“In many cases, competitors’ fuel surcharges are higher than Ryanair’s lead-in fares. Higher oil prices will lead to further consolidations, increased competitor losses, and more airlines going broke.”

Earlier this month, low-cost rival easyJet reported a near doubling in half-year losses as it battled higher fuel prices.

Ryanair cancelled 14,000 flights in the last financial year due to volcanic ash disruptions, airport snow closures and repeated air traffic control strikes.

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Dear Comrades and Comradies

For the 2nd year in a row travel companies appear to be going bust at the start of the summer, traditionally a solid period where cashflow is good (ie before folks have travelled and hotel/airline disbursements must be paid, while the travel operator holds all the cash). Usually they collapse in the autumn. Given that my own travel industry commissions are a tiny fraction of what they were in prior years and are now at their lowest ever throughout this recession/"recovery" period since 2007, I can see many more firms (that have overheads and leverage, unlike smug me) collapsing soon.

Do post a reply from your Maldives luxury hotel, if you are unlucky enough to be stranded by this collapse, if you get a moment between 4 hand beach massages and pina coladas (which you will now be paying for!):

UPDATED: CAA steps in after Dreamticket.com ceases trading

May 24, 2011 08:00

The collapse of Dreamticket.com parent company Selsdon Travel has left 600 holidaymakers abroad and 4,000 forward bookings, according to the Civil Aviation Authority.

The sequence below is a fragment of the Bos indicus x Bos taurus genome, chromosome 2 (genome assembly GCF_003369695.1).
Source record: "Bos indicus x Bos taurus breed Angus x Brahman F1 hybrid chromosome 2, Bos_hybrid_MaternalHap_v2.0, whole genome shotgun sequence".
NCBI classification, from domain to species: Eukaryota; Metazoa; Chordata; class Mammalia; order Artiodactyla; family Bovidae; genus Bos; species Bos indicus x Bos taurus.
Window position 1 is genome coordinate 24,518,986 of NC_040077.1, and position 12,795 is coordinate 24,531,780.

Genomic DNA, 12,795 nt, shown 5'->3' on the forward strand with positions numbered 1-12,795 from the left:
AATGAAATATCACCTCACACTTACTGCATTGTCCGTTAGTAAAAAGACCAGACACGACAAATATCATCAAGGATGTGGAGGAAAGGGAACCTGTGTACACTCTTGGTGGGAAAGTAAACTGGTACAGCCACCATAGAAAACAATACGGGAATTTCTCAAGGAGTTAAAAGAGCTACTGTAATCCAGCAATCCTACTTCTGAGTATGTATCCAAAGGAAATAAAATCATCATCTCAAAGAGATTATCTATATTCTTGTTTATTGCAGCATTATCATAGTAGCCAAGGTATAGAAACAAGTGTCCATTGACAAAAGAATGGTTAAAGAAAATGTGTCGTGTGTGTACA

The long haul direct sell operator featured holidays to the Indian Ocean, Middle East, Far East, Africa and Caribbean and held a licence to cover 17,000 passengers. The CAA through the ATOL scheme is making arrangements for people abroad to complete their holidays and return to the UK, and to fully refund those with forward bookings.

Those overseas will be in possession of scheduled airline tickets, which will remain valid. “Passengers are therefore advised to go to the airport as ticketed to return to the UK,” the authority.

But it warned that travellers may be required by the hotels to repay for their stay. “If this is the case, passengers must ensure that they are provided with a clear receipt for the payment, which will be required in order to make a claim for a refund of the payment upon return to the UK,” the CAA said.

Dreamticket.com owner Selsdon Travel has ceased trading yesterday despite promise of investment from a new backer just three months ago. It was reported in March that private equity investor Hatfield Investments had bought a majority shareholding in the long-haul online specialist and call centre.

Selsdon was said to be the first of about 20 travel firms Hatfield was looking to invest in and as part of the deal its chief executive, Levy Benarroch, became chief executive and his wife, Lynne, managing director.

At the time of the deal Benarroch said: “Hatfield Investments will use its expertise in technology, sales and online marketing to catapult Selsdon Travel into the top-20 travel companies in the UK.

“We have a robust strategic plan and, combined with the outstanding skills of all the staff at Dreamticket in Croydon, and other locations, we anticipate a very bright future for Dreamticket.”

Dreamticket’s business development manager, Addas Datoo, son of former chief executive Nazma Datoo, who left as part of the Hatfield deal, said at the time: